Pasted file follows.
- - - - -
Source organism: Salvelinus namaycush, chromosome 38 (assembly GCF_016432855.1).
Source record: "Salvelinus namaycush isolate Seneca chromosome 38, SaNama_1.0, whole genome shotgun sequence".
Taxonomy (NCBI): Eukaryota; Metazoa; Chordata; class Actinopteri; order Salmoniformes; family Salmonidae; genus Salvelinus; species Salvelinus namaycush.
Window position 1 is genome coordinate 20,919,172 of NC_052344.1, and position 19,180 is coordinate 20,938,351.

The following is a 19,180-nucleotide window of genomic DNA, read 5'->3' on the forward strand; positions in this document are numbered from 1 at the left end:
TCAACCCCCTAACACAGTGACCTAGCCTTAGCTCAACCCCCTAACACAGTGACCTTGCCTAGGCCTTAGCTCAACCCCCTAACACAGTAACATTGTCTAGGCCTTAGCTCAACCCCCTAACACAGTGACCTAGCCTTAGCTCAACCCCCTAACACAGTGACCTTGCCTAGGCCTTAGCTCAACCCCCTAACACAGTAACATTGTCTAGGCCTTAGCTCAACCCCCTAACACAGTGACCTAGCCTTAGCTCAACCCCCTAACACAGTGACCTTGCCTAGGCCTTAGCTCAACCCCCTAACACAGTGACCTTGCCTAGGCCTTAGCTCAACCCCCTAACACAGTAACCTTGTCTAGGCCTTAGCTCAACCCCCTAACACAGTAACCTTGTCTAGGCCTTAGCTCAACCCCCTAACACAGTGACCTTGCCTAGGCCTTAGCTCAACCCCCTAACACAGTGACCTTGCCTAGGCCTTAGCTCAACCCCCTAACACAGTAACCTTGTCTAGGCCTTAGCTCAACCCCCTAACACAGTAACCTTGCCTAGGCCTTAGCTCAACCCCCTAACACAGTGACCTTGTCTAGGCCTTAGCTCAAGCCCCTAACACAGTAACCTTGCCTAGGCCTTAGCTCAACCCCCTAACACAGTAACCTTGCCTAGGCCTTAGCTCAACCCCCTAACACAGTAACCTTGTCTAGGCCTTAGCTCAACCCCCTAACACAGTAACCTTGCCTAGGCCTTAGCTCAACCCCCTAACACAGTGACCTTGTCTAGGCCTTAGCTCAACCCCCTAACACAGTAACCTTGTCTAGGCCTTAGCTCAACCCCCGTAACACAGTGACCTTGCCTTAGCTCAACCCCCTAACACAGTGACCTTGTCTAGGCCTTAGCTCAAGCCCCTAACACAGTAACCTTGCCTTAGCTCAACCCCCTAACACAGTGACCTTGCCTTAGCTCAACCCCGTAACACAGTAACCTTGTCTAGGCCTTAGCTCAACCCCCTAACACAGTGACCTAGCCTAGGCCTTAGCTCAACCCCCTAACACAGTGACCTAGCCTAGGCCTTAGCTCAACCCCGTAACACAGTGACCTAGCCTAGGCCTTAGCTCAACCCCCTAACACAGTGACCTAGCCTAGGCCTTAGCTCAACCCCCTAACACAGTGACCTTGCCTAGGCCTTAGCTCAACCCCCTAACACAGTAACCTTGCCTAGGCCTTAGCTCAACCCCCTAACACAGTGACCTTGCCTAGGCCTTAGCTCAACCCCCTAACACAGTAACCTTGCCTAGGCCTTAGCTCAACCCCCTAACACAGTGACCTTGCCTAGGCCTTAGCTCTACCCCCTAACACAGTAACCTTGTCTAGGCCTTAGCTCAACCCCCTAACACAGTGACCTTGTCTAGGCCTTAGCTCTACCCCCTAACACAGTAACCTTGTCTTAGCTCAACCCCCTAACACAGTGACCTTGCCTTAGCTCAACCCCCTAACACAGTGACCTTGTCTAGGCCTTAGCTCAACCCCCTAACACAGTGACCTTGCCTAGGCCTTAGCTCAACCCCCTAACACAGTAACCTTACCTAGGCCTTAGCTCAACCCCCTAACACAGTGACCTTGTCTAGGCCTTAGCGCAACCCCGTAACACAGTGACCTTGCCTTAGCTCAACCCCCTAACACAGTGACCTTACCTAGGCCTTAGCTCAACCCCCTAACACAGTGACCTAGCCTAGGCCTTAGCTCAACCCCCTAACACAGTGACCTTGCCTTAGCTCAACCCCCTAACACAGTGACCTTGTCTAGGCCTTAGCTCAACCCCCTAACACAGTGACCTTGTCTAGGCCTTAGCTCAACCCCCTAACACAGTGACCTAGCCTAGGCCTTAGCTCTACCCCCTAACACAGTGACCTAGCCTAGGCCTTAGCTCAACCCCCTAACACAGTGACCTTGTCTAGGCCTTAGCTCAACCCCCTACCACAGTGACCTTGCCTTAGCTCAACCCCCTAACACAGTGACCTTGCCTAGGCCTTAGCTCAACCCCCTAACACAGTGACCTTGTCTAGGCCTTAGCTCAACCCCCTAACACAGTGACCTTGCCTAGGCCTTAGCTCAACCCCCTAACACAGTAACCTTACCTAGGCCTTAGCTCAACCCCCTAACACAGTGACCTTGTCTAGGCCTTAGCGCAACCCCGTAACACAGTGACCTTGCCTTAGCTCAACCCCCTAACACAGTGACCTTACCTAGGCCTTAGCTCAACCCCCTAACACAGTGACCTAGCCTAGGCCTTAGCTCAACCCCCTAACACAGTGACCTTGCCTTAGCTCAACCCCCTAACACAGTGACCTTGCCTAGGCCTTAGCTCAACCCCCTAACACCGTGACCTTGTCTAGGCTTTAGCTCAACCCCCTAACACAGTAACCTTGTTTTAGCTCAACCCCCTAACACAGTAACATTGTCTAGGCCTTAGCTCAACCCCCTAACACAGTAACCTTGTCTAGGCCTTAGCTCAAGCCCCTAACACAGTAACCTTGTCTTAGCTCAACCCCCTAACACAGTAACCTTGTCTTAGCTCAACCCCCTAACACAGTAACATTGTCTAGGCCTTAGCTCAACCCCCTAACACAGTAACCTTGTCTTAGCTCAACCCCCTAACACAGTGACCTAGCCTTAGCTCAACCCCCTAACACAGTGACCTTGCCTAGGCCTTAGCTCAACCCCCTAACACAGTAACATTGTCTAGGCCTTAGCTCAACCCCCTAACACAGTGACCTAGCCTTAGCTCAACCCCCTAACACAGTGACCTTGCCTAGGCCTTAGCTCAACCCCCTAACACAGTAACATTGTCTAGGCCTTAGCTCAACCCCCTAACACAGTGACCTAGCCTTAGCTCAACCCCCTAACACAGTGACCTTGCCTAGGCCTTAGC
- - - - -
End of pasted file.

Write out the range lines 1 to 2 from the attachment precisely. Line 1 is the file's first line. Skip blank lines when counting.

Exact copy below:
Source organism: Salvelinus namaycush, chromosome 38 (assembly GCF_016432855.1).
Source record: "Salvelinus namaycush isolate Seneca chromosome 38, SaNama_1.0, whole genome shotgun sequence".